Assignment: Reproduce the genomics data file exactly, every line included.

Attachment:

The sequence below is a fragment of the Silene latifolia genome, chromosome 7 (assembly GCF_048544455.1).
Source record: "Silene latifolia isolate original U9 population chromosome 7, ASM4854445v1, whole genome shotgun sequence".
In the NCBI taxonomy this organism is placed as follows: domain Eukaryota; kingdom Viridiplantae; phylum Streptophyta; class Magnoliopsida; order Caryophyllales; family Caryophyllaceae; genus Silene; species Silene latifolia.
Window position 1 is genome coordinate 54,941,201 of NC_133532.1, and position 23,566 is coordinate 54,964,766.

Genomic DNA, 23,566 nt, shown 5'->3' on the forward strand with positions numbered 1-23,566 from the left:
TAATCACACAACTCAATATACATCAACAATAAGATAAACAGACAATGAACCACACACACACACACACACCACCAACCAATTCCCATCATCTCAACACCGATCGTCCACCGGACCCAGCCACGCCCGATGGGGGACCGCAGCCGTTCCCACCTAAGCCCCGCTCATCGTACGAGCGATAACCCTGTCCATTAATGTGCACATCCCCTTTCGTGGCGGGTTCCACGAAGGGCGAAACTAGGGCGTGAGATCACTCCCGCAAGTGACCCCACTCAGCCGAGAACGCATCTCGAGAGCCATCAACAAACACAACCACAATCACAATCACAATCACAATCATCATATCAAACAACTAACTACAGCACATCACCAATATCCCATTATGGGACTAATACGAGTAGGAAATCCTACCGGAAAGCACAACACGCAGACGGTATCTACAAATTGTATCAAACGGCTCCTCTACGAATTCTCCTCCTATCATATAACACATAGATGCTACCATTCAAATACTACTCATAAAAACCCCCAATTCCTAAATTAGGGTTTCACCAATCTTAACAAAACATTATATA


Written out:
The sequence below is a fragment of the Silene latifolia genome, chromosome 7 (assembly GCF_048544455.1).
Source record: "Silene latifolia isolate original U9 population chromosome 7, ASM4854445v1, whole genome shotgun sequence".
In the NCBI taxonomy this organism is placed as follows: domain Eukaryota; kingdom Viridiplantae; phylum Streptophyta; class Magnoliopsida; order Caryophyllales; family Caryophyllaceae; genus Silene; species Silene latifolia.
Window position 1 is genome coordinate 54,941,201 of NC_133532.1, and position 23,566 is coordinate 54,964,766.

Genomic DNA, 23,566 nt, shown 5'->3' on the forward strand with positions numbered 1-23,566 from the left:
TAATCACACAACTCAATATACATCAACAATAAGATAAACAGACAATGAACCACACACACACACACACACCACCAACCAATTCCCATCATCTCAACACCGATCGTCCACCGGACCCAGCCACGCCCGATGGGGGACCGCAGCCGTTCCCACCTAAGCCCCGCTCATCGTACGAGCGATAACCCTGTCCATTAATGTGCACATCCCCTTTCGTGGCGGGTTCCACGAAGGGCGAAACTAGGGCGTGAGATCACTCCCGCAAGTGACCCCACTCAGCCGAGAACGCATCTCGAGAGCCATCAACAAACACAACCACAATCACAATCACAATCACAATCATCATATCAAACAACTAACTACAGCACATCACCAATATCCCATTATGGGACTAATACGAGTAGGAAATCCTACCGGAAAGCACAACACGCAGACGGTATCTACAAATTGTATCAAACGGCTCCTCTACGAATTCTCCTCCTATCATATAACACATAGATGCTACCATTCAAATACTACTCATAAAAACCCCCAATTCCTAAATTAGGGTTTCACCAATCTTAACAAAACATTATATA